New Jersey-based Hess Corporation was sued in Broward Circuit Court for employment discrimination and retaliation. As far as the blog can tell, this is just a routine employment case and it would not ordinarily be covered by the blog. But what matters here is the importance of hiring attorneys who understand federal jurisdiction and the interplay between the state and federal courts.
The lawsuit was removed to federal court on October 7, 2010 citing diversity jurisdiction. But according to the notice of removal, the lawsuit was served on Hess Corporation on August 24, 2010. Under the federal removal statute, a defendant has only 30 days from the date of service to remove a case to federal court. At least on the face of the notice of removal, the notice was not timely filed.
But there’s a catch. Hess Corporation asserts that the fact forming the basis of diversity jurisdiction did not exist at the time the complaint was served. Instead, Hess did not realize diversity jurisdiction existed until September 30, 2010, when the plaintiff made a demand for $190,000, which is in excess of the $75,000 required for diversity jurisdiction. This is a popular trick being utilized by defense attorneys — use a plaintiff’s demand letter as evidence of the amount in controversy. Sounds smart, but judges are not buying it and for good reason.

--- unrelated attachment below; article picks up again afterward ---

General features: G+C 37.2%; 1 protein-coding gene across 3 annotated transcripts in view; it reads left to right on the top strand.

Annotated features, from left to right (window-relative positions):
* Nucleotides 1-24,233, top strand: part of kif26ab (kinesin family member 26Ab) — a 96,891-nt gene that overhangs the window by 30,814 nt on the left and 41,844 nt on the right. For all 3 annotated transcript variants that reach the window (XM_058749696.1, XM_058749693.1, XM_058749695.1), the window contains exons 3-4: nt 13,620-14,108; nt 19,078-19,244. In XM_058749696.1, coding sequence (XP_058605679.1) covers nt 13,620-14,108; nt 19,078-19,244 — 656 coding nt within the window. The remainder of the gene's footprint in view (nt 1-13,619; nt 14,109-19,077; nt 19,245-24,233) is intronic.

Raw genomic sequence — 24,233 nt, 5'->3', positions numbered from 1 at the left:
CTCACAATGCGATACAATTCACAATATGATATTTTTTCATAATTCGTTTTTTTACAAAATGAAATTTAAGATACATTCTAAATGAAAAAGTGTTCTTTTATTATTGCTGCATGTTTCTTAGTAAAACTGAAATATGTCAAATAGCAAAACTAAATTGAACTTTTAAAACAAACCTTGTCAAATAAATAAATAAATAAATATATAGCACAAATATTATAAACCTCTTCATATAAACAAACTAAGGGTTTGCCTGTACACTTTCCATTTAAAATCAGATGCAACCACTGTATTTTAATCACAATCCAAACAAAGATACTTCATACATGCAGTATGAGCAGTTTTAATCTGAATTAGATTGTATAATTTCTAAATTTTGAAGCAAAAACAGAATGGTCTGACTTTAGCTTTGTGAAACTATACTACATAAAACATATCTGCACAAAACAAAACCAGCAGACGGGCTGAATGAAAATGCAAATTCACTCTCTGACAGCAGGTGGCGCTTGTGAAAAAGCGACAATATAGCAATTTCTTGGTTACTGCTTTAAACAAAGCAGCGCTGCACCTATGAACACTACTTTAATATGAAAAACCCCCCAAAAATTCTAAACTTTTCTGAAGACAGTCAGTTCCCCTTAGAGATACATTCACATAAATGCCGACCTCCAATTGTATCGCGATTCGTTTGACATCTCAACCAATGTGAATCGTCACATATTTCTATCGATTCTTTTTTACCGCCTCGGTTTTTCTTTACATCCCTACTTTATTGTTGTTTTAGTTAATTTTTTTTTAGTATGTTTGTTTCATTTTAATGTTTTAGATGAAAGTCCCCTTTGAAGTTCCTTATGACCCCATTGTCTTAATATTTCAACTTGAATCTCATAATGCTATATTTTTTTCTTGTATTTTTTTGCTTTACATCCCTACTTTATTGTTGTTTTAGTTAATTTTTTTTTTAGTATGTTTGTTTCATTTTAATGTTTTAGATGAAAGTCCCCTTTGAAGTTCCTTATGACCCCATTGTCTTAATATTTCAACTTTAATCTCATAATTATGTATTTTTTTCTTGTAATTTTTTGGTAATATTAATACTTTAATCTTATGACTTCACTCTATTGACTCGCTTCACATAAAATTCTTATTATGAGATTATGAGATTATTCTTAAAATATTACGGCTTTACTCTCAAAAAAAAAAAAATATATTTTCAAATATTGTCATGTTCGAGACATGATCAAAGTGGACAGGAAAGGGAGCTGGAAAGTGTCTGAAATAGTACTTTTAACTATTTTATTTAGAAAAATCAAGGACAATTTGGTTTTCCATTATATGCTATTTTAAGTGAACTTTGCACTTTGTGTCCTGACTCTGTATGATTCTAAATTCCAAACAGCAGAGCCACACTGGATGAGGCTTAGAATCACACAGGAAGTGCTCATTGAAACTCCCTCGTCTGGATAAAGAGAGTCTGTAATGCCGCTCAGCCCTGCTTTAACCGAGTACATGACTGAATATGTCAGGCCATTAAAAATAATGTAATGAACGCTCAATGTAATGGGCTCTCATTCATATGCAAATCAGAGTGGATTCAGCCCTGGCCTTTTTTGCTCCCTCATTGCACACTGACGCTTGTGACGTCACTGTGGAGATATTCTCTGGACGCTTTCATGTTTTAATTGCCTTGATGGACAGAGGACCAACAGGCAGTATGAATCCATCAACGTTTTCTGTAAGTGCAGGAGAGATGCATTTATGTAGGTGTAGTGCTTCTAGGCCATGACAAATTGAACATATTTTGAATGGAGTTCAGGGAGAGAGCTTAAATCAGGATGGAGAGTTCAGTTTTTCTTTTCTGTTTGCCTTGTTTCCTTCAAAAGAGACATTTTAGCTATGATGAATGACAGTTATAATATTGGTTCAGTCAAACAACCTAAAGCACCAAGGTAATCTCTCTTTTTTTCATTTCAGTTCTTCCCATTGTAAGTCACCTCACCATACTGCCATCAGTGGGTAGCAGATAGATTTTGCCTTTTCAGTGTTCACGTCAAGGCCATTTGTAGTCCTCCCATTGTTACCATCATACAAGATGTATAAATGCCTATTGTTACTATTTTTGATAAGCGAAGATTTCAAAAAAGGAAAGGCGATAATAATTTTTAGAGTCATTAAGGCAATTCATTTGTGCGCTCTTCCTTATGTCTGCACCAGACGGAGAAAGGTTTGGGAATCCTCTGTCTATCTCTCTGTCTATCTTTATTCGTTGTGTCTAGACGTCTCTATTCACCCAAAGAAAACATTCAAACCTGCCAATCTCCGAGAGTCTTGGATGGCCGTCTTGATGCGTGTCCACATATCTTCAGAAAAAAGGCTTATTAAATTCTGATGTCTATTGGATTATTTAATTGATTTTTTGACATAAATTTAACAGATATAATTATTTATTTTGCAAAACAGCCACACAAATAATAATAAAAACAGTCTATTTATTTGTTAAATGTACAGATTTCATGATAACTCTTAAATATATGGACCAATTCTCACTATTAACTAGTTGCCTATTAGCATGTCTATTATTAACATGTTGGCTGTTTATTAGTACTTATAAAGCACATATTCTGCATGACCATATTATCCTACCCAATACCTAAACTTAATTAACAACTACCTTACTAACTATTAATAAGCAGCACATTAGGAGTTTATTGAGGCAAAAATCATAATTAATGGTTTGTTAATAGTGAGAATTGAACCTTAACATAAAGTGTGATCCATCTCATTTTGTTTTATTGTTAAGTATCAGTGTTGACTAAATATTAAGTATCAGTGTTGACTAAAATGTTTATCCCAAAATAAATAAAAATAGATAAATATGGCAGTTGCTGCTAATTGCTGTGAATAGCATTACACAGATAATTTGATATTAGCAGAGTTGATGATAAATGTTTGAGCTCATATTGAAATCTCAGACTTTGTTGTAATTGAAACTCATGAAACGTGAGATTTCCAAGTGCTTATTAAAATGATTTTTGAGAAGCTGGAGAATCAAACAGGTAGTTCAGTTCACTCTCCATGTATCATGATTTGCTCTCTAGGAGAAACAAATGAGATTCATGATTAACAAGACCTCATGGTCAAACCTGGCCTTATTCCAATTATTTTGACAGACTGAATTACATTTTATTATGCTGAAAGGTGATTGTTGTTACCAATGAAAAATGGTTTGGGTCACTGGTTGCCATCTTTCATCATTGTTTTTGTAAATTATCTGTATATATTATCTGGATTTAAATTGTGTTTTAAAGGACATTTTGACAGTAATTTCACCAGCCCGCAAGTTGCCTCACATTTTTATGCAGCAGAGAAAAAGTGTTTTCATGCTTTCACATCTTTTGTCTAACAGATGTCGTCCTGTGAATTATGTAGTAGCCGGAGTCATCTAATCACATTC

A defendant’s response to a demand letter (which is normally “piss off”) or a defendant’s answer to a lawsuit (which is normally a blanket denial of allegations) is equally relevant (or not relevant) to the amount in controversy.
Most judges recognize that demand letters and responses to demand letters are nothing more than a bargaining tool and are not in any way an accurate reflection of the amount in controversy.
The removal documents are here:
Hess Corp Employment Discrimination
Sarelson Law Firm is frequently brought in to assist other attorneys on complicated issues relating to federal jurisdiction. Even routine lawsuits can be tricky. Hire wisely.
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